Not to be confused with…

There are plenty of stories that include an element of journeying or travelling, such as those ones where the main character runs away: for instance Jinty‘s first issue includes the story “A Dream for Yvonne“, where Yvonne runs away from the circus to become a ballerina. She does not travel throughout the story unceasingly until she reaches her goal, though: she runs away multiple times, loses her memory, is threatened by jealous rivals, and is eventually accepted by both her family and the ballet school. The journeying is not the main point of the story, but rather her challenge lies in how to be accepted by family and friends.

Likewise in many stories there is a dramatic finale where the protagonist runs away either to elicit sympathy or to enact some specific deed: Gail in “Gail’s Indian Necklace” and Lee in “Daddy’s Darling” are two such examples from Jinty‘s early days. I am not counting these either, as the main focus of the story is again not on the journey itself, which is pretty limited in the span of story time that it takes up.

Fugitive stories may overlap considerably with the journey story, but again the key question in my mind is whether the fugitive keeps running, or mostly hides away somewhere. “Always Together…” (1974-75) has an orphaned family (well, almost – read the story summary for more detail) who run away from the welfare state mechanisms which are threatening to split them up. They do not keep running continuously, but instead camp out in a few locations and fend for themselves throughout the bulk of the story.

There are a few stories with castaways (“Desert Island Daisy“, “Girl The World Forgot“): if you are going to be cast away on a desert island you can hardly avoid having travelled, somewhere along the lines! But the focus is then on the predicament of the main character, not on a prolonged journey. The same goes for “Alice In A Strange Land” which has a transatlantic plane journey at beginning and end of the story, and a dramatic crash landing in an early episode, but which does not focus on those elements in the core plot.

Elsewhere…

Journey-themed stories were of course not confined to the pages of Jinty, though the April 1976 spike in popularity of these stories is perhaps only seen in this title. The following stories are not meant to be a complete list of journey stories, but just to give a flavour of the prevalence and the variety of them across both IPC and DC Thomson. (Many thanks to Mistyfan for providing scans of the below and other stories, and also to Lorrbot and the Girls Comics of Yesterday site, which I checked for mention of journey stories.)

  • Glen, A Dog on a Lonely Quest (Tammy, 1971)
  • Janet and her Travellin’ Javelin (Debbie, 1974)
  • Towne in the Country (Tammy, 1976-77)
  • The Ride-Away Randalls (Debbie, 1978)
  • The Wandering Starrs (Bunty, 1978-79)
  • One Girl and Her Dog (Tammy, 1978-79)
  • Jumbo and Jet (Tracy, 1981)
  • Jet’s Incredible Journey (Suzy, 1986)

Other thoughts

This post is already rather long, but I have more thoughts about the theme. Another post will follow, discussing aspects of how journey stories actually worked in more detail, looking at some of the stories mentioned above.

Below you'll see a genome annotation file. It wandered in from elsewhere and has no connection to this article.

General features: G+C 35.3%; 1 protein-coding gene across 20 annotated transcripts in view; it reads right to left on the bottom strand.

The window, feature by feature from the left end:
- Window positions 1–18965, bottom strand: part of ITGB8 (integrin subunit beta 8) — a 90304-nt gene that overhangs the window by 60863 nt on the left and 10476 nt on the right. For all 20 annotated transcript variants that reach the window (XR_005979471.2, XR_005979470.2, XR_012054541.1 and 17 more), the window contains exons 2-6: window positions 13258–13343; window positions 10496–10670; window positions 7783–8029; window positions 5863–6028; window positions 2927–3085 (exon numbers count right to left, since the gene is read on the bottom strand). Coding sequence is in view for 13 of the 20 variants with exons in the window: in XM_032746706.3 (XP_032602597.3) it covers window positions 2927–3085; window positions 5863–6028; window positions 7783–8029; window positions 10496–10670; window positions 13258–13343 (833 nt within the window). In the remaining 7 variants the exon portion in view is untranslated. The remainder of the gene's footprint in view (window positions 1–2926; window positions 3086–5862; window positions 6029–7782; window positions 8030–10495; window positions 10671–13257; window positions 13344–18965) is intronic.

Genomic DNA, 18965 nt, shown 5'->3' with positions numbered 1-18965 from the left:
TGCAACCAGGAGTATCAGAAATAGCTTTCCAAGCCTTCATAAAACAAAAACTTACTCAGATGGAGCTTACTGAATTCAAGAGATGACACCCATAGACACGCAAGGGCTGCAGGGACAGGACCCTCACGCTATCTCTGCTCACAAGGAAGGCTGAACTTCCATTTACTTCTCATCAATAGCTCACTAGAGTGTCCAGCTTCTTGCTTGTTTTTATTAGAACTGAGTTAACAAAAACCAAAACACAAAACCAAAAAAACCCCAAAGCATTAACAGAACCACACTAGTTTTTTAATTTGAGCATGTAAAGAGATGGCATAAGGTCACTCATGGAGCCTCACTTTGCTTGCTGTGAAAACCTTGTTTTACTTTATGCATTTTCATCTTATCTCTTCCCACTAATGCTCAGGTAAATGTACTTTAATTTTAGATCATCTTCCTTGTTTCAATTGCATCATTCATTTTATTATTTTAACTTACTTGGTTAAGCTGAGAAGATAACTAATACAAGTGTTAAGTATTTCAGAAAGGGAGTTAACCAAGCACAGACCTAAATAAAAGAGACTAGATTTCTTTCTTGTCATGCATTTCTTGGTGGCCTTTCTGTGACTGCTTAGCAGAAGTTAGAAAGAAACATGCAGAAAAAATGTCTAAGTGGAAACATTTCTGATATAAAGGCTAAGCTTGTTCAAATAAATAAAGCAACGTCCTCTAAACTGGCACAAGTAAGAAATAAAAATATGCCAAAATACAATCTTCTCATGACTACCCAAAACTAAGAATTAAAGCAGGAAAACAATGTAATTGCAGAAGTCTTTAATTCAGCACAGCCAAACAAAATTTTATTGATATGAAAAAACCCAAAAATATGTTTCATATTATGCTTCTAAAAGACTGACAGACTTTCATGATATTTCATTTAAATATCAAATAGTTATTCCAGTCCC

Stories translated into Dutch

Following up on the previous post on European Translations, Sleuth from Catawiki has kindly sent me a list she has prepared of Jinty stories which were translated into Dutch. (See also some comments from her in that post, about Dutch translations.) They were mostly published in the weekly comic Tina and/or in the reprint album format Tina Topstrip. The list below shows the original title, followed by the title in the Dutch translation, with a literal translation in [square brackets] where appropriate, and then the details of the publication that the translation appeared in. It is ordered by date of original publication.

  • Gwen’s Stolen Glory (1974): De droom van een ander [Someone else’s dream] (in: Tina Club 1975-2)
  • Dora Dogsbody (1974-76): Hilda Hondemoppie (in: Tina 1974)
  • Gail’s Indian Necklace (1974): Anak-Har-Li [the name of the Indian deity on the necklace] (in: Tina Club 1975-01)
  • Always Together (1974): Voor altijd samen (in: Tina 1985/86)
  • Wild Horse Summer (1974): De zomer van het witte paard [White Horse Summer] (in: Tina 1976, Tina Topstrip 15 (1980))
  • Left-Out Linda (1974): Linda (in: Tina 1975/76)
  • Wenna the Witch (1974): Wenna de heks (in: Tina 1976, Tina Topstrip 34, 1981)
  • Slave of the Mirror (1975): De spiegel met de slangen [The Snakes Mirror] (in: Tina 1976)
  • The Kat and Mouse Game (1975): Als kat en muis [Like cat and mouse] (in: Tina 1985)
  • Tricia’s Tragedy (1975): Tineke – Strijd om de Lankman-trofee [Tineke – Fighting for the Lankman Trophy] (in: Tina 1975/76, Tina Topstrip 18 (1980)).
  • The Valley of the Shining Mist (1975): Het dal van de glanzende nevel (in: Tina 1977)
  • Barracuda Bay (1975): Susan Stevens – Barracudabaai (in: Tina 1971); reprint from June & School Friend 1970.
  • The Haunting of Hazel: Hazel en haar berggeest [Hazel and her Mountain Ghost] (in: Tina 1976/77, Tina Topstrip 27 (1981))
  • For Peter’s Sake! (1976): De opdracht van Josefien [Josephine’s Assignment] (in: Tina Boelboek 5 (1985))
  • The Slave of Form 3B (1976): In de ban van Isabel [Under Isabel’s Spell] (in: Groot Tina Zomerboek 1984-2)
  • Then there were 3 … (1976): Toen waren er nog maar drie (in: Groot Tina Lenteboek 1982-1